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What is ‘lift and coast’ and why were cars doing it in Mexico?

Learn all about the 'lift and coast' technique and why drivers do it

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As the lights went out and the cars went away in Mexico, we heard about the phenomenon of’ lift and coast’ once again.

The race start at the 2022 Mexican Grand Prix in which the cars had to ‘lift and coast’ to prevent tyre degradation and loss of fuel (Image Credit: Formula 1)

This is a technique that has been used for ages in Formula 1, especially back in the day when the engines weren’t as developed. When F1 entered the hybrid era, the cars started running on an engine which is not only fuel-based but also generates power. That is thanks to the electrical component in the engine, and we will get to see more of this as of 2026 when the new engine regulations come into place.

In the old F1 days, the cars ran primarily on fuel. There was always the fear that a car will run out of fuel before even finishing a race. That is why they needed to come up with ways how to use less fuel but still try to be as fast as they can. This enabled them to push at the last and crucial stages of the race, where it was all or nothing.

Here, we will be explaining to you why sometimes you’ll hear drivers being told to ‘lift and coast’. This is something that Martin Brundle was making emphasis on in Mexico and we aim to explain to you why too.

What is ‘lift and coast’?

The ‘lift and coast’ technique means that a driver lifts his foot off the throttle early before entering a corner and then coasts into it. The car’s aerodynamics and the engine braking will help slow the car down and then help it to push even more coming out of the corner.

The more turns a circuit has, then the more fuel will be consumed by the car because of constant braking and then more pushing to get out of the corner and make sure not to get overtaken or lose time. It is most noted as tracks such as Montreal, Austria and just like we saw this weekend, Mexico.

Nico Rosberg previously explained back in his driving days how the drivers find this technique as “the most efficient” when it comes to saving fuel. He said, “Lift and coast is the most efficient way to save fuel – they even did it in the 80s. I remember my Dad [Keke] doing it when he was racing with Alain Prost at McLaren. They had to save fuel because everybody was running out at the end of races. So nothing has changed there, just that it’s become more professional, more accurate, and more detailed.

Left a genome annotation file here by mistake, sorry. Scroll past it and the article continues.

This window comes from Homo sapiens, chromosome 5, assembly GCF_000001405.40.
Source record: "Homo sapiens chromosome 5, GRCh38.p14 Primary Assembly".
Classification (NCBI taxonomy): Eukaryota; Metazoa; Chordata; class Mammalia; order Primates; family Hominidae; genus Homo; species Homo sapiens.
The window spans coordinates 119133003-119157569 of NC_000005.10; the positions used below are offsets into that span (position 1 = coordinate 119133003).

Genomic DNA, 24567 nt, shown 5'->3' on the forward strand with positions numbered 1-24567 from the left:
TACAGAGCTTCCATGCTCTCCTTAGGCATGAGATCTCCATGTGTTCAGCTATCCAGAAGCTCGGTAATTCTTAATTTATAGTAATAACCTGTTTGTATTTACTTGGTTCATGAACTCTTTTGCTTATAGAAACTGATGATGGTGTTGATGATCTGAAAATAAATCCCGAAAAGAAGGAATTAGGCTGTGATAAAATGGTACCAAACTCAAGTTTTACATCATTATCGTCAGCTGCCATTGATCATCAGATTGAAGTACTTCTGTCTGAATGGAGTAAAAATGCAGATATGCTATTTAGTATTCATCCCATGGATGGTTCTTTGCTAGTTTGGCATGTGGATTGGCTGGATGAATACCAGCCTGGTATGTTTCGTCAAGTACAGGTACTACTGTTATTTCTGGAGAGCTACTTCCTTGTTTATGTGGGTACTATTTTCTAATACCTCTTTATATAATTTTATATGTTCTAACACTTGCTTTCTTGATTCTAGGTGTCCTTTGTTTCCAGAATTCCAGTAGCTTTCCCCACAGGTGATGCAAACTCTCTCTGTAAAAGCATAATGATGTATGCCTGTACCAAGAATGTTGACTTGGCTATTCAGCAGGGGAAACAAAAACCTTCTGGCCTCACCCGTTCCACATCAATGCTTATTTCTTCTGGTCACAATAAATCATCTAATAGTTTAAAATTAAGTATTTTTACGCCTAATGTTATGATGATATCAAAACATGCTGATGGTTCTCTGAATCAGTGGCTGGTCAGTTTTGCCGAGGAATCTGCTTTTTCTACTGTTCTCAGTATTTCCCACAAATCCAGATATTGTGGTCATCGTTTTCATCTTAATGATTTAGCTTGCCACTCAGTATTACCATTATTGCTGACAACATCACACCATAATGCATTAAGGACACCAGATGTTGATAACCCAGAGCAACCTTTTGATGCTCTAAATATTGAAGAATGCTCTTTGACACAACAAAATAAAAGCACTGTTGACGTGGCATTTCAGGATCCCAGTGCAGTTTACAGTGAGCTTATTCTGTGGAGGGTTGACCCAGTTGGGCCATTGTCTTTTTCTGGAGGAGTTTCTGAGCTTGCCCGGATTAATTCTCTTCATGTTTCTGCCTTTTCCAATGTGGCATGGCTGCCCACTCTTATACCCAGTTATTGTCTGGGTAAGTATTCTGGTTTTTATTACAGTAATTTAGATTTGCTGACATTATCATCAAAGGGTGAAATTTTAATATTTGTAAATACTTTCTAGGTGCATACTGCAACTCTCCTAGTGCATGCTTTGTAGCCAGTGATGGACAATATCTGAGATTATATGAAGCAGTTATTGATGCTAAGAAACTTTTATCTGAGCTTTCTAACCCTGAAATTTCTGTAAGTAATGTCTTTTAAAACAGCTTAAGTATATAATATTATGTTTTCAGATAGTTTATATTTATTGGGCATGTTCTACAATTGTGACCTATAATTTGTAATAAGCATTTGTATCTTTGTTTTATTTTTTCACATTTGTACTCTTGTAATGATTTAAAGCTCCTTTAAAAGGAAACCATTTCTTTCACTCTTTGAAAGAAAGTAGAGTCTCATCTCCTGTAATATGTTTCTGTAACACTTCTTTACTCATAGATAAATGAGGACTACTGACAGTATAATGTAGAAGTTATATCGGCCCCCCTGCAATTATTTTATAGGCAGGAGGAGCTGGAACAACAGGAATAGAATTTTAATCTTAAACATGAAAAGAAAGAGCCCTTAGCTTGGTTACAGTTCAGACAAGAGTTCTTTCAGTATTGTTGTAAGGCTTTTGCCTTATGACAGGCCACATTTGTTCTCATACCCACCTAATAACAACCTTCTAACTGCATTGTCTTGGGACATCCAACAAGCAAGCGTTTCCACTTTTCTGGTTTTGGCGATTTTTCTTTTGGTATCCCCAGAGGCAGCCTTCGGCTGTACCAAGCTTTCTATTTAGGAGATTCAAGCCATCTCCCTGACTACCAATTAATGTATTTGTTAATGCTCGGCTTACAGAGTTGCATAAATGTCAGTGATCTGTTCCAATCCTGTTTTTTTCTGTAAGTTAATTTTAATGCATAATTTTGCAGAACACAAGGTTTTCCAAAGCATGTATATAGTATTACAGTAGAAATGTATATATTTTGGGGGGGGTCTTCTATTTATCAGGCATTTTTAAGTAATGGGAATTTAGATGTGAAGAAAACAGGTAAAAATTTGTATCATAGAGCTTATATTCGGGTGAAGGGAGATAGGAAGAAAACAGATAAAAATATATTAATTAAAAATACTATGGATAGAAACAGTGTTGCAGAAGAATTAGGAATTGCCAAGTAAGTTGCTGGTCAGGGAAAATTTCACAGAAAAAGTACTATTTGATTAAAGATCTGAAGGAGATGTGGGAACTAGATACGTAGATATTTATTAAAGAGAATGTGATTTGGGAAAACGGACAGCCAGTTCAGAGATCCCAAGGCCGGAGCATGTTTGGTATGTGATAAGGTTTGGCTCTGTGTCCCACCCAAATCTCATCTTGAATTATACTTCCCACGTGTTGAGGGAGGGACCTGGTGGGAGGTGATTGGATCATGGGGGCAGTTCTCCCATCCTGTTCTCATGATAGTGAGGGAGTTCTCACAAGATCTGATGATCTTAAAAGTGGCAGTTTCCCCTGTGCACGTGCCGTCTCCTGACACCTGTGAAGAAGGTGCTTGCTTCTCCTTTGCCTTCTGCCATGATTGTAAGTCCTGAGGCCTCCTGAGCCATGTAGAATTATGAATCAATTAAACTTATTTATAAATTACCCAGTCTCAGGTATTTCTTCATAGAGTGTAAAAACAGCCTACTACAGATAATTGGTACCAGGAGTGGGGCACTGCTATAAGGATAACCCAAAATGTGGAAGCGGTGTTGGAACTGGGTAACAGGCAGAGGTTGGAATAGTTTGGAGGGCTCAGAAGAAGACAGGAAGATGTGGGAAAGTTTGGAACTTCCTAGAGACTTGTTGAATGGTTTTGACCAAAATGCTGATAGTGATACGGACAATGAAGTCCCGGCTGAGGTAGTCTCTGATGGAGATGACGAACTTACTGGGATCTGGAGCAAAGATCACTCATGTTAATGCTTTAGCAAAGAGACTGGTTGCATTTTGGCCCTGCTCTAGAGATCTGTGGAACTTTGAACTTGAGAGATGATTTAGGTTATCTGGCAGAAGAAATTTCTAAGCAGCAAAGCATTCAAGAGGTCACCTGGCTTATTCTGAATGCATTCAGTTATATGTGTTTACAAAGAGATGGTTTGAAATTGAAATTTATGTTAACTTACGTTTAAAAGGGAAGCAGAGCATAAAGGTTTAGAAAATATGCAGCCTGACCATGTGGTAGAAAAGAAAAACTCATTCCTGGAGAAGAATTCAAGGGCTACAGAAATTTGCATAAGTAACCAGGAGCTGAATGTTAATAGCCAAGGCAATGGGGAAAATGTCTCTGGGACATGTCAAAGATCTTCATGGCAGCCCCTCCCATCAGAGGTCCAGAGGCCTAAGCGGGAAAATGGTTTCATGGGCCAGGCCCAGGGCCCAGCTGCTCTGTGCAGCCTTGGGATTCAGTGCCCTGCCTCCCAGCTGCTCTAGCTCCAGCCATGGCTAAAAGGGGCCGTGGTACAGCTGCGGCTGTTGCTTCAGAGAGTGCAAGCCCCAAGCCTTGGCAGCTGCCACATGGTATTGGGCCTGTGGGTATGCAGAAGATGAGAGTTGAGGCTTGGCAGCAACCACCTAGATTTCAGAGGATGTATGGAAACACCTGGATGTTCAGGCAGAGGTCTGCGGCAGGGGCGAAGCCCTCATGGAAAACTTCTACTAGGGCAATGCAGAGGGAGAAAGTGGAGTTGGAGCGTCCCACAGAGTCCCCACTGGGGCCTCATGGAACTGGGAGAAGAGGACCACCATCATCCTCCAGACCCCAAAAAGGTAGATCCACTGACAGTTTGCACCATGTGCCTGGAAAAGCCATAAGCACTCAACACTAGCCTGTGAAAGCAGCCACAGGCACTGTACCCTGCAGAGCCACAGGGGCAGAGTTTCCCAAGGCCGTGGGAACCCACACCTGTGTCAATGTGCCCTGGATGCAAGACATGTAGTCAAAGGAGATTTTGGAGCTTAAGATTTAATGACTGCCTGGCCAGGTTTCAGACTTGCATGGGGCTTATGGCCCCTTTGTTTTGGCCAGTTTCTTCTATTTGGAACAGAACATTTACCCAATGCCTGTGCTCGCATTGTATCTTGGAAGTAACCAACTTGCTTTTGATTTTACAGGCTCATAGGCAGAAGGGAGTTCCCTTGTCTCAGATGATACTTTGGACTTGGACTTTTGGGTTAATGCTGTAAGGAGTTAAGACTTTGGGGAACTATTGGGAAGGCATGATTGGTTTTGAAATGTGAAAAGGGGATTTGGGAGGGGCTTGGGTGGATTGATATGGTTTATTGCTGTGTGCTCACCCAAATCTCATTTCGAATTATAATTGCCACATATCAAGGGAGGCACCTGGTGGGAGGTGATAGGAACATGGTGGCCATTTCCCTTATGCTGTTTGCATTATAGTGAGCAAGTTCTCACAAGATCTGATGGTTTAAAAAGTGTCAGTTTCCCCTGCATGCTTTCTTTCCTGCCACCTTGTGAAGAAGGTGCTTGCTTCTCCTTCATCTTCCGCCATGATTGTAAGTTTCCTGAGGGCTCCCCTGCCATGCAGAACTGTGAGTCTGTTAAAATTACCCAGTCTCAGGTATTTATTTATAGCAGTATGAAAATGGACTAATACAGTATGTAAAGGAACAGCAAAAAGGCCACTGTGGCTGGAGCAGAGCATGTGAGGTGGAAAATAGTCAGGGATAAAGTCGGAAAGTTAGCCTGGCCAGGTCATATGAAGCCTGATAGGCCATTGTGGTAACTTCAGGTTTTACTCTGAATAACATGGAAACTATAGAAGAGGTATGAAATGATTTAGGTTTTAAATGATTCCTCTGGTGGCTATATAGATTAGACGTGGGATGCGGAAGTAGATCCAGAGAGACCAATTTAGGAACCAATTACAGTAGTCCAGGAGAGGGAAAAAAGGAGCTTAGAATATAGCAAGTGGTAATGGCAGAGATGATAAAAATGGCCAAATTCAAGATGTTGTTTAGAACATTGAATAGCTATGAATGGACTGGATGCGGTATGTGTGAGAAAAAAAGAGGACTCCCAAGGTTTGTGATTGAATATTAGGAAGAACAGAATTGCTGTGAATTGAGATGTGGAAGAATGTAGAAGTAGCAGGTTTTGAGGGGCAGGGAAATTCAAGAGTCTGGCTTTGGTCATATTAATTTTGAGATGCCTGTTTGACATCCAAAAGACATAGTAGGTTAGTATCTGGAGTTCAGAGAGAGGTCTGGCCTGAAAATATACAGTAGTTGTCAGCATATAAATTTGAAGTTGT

“Even if you are doing it [lifting and coasting], we are still driving at the absolute limit of the car. It’s just a different kind of driving style, and even that style is very challenging. You’re still pushing like crazy, you’re just driving in a different way.”

The Circuit Gilles Villeneuve in Montreal, Canada is a high-fuel track which requires the ‘lift and coast’ technique (Image Credit: Sky Sports)
Why were they doing so in Mexico?

Mexico proved difficult for the cars to take care of their tyres. It was expected for the medium compound to grain quickly, however, the opposite happened. Lewis Hamilton was waiting for Max Verstappen’s tyres to fall off the cliff, while he had the hard compound on.

But thanks to the ‘lift and coast’ technique, Max minimised the amount of graining and fuel loss throughout the race. Having 17 turns and hot temperatures, the Mexican circuit requires a great amount of fuel and braking to go through.

That made the technique essential, however, it does have its downside too. When drivers lift and coast, they are not using their front tyres much. That means that they lose essential heat needed for the car to be quick and can put a driver at a disadvantage and see him lose essential time.

That is why Max was told to change the engine braking mode and that helped him to reduce the lift and coast technique. By testing it out earlier in the race, the team also acquired positive data. That was if they needed to lift and coast once again in the race, they knew that they had the grip for it. Not only, but it also ticked the grip levels of the car off their list and that meant that the tyres were also still in good shape.

So ‘lift and coast’ not only helps drivers to save their tyres and fuel, but helps the garage to get essential data on how everything is working right with the car, or not.

It is a difficult technique to get used to. In his early days, Carlos Sainz said how he didn’t really like it, especially since drivers have to do it early in the race if they want to have a positive result at the end.

He said, back in 2015, “It’s something new for me, I’ve not been used to it before in my life. It’s not something I really like because I have to do it from early in the race, you are already having to lift and coast. You have to adapt and you have to be quick, but probably the amount I was doing in some races was a bit too much in my opinion. But it’s something I have to do, and something that I have to learn.”

Featured Image Credit: Formula 1

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